Note: This article was originally published here, where my friend Luanne (dontwelookalike.wordpress.com) added her beautiful background –re-posting for those that may have missed it. Stay tuned in January for more adoption talk, DNA results, and as always, adorable facebook kittens.
After struggling through German Literature (The Song of the Nibelungs: A Verse Translation from the Middle High German, Hermann Hesse, that sort of thing;) and a single day of Russian Literature (you didn’t need a Swastika but I had the feeling it would have helped), I found my needed credits buried deep in the hidden pages of Shakespeare. I totally “got” the damned spot that the lady was trying to wash out, and even in my early 20’s I deeply understood that the “lady doth protest too much” was a lesson hand-made for me: the more I told people it didn’t matter to me, the more it appeared as if I did have something to hide.
I’m talking of course about my adoption (again).
I always thought adoption was kind of interesting in general, the way I find the difference between sushi (yummy) and cooked fish (gross) interesting. Everybody has an opinion.
In a similar way I found my brain surgery interesting: “All this would be fascinating if it weren’t happening to me.” There were certainly days that adoption felt like that.
Mostly, even in the challenging adolescent years, I felt that I was lucky to have my parents, George and Bernice, and that they were lucky to have me. There was a connection there that couldn’t be explained to others, and I gave up trying to explain it. I felt that the word “chosen” was a bunch of crap, but it was OK to say “wanted.” Chosen made me think of meat, hanging in the window at the local butcher. We didn’t talk gushy love stuff around the house too much, but it was understood that we were all on equal footing, and no one was chosen over the other.
Language for the practice of adoption often includes the popular terms “triangle” or “triad.” I have no issue with these terms designed to depict the bond between the Birth mother, “child” and the adoptive mother. The family that is formed, the good, bad and ugly, will always have an asterisk by its name (in the hearts of some) like a steroid-injected major-league baseball player. That is why I used the popular multi-colored puzzle cube for my own adoption image: three sides just didn’t seem complete to me. Where the triad gets the conversation going, the cube adds room for deeper dimension and inclusiveness.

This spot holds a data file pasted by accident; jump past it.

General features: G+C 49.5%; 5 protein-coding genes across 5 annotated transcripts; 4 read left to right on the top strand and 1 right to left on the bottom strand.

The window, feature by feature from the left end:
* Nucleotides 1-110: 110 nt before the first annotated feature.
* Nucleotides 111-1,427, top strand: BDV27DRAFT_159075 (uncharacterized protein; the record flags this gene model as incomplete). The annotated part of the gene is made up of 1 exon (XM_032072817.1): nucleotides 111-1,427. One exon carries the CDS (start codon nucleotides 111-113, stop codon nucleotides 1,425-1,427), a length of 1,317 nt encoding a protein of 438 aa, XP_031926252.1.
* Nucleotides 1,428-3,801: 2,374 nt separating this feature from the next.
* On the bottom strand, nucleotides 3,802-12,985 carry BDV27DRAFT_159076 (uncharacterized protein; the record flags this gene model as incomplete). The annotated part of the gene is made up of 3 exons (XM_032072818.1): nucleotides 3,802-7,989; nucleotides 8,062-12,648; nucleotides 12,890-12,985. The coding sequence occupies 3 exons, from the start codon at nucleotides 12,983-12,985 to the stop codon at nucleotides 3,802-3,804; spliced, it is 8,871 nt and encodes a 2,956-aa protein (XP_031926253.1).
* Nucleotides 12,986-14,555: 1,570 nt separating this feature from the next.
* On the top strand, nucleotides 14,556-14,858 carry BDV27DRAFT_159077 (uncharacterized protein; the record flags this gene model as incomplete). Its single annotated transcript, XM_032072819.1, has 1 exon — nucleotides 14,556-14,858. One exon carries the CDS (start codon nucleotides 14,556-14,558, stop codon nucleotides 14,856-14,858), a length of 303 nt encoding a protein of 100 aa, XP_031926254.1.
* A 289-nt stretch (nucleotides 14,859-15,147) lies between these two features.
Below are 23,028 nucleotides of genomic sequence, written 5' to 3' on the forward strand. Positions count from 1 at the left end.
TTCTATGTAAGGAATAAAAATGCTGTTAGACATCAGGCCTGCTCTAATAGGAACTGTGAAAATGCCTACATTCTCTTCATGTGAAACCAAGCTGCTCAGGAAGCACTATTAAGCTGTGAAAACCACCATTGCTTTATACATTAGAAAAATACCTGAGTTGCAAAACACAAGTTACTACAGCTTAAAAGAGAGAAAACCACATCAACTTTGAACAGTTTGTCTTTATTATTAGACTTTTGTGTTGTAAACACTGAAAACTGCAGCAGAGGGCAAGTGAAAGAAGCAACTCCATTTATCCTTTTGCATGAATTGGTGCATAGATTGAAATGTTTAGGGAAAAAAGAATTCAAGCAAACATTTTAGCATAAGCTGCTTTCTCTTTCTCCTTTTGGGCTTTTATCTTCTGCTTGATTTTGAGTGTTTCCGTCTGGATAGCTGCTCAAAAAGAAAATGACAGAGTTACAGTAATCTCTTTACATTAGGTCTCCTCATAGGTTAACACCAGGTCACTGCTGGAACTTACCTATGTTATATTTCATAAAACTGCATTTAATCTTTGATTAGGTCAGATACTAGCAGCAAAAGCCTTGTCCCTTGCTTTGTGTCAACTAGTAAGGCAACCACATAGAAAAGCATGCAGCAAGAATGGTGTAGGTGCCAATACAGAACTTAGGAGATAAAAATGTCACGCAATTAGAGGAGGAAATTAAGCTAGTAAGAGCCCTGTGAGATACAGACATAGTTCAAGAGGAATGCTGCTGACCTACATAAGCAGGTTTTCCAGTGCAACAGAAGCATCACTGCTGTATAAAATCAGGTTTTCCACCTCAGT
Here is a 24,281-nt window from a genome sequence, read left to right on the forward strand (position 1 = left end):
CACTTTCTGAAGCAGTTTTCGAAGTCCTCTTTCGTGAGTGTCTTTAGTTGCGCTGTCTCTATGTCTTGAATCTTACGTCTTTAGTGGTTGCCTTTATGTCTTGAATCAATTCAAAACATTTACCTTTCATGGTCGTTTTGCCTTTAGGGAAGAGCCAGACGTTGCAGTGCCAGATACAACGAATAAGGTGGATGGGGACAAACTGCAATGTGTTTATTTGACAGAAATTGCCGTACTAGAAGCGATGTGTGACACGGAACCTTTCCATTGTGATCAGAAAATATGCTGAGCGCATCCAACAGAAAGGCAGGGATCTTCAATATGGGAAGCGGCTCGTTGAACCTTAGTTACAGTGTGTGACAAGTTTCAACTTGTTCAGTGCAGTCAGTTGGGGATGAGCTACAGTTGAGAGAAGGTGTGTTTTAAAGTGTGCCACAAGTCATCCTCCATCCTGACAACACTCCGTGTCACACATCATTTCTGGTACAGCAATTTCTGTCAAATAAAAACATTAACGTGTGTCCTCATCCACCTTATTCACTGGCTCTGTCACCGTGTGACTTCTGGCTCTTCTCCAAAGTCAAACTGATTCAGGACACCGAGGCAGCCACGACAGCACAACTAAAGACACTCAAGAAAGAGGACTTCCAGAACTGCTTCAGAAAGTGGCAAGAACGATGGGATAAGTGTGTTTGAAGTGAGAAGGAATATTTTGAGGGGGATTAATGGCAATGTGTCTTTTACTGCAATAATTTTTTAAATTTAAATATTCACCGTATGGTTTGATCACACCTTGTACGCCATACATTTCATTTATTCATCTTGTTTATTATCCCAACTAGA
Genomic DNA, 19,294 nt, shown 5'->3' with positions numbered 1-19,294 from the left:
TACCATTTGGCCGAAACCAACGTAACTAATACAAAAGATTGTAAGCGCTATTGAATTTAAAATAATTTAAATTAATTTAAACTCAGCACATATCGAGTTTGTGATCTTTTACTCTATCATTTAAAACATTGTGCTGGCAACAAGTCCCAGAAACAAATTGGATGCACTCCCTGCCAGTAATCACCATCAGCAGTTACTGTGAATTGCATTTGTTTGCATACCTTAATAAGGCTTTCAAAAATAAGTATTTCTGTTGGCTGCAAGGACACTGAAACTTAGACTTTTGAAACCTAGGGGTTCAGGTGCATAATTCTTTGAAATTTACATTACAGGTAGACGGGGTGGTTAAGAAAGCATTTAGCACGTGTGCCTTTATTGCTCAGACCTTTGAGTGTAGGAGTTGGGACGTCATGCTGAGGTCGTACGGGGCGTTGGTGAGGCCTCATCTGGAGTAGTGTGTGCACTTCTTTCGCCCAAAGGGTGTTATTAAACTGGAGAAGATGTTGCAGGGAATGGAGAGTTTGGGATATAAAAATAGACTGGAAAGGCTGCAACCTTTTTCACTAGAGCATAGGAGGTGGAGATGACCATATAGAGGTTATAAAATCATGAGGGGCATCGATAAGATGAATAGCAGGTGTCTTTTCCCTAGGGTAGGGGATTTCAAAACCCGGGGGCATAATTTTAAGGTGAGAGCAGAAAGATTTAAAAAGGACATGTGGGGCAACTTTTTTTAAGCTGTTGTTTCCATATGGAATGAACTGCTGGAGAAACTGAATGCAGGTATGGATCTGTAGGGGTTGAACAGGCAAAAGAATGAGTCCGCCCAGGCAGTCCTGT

My personal cube illustrating my top thoughts about my family starts with my earliest memories , my middle sister (mother to two adopted children, domestic and international) and my lost sibling. An entire side of my cube would have to be devoted to Helen-who lived less than 2 days. My mother told me this story when I was much too young to understand what she was saying. Unlike my “chosen story”, which was repeated over and over again, I never heard this tale from her again. I remember it as “mother couldn’t have the baby (physically forced to delay giving birth until a doctor could arrive) involuntary manslaughter by today’s standards. Rather than dismiss this drama as a sad thing that happened before my time, I have come to see it as integral to the family story.
When you twist the cube, you get all sorts of possibilities. Often you can’t get it back to the original colors and patterns. Sometimes you get aggravated and throw the cube against the wall. (Oh wait. That’s me). For some people, it is easy to solve. There are, of course, more sides to some stories than others; I like the image of the cube as a way to begin breaking away from the idea that adoption only affects three people. Adoption affects the world, one family at a time.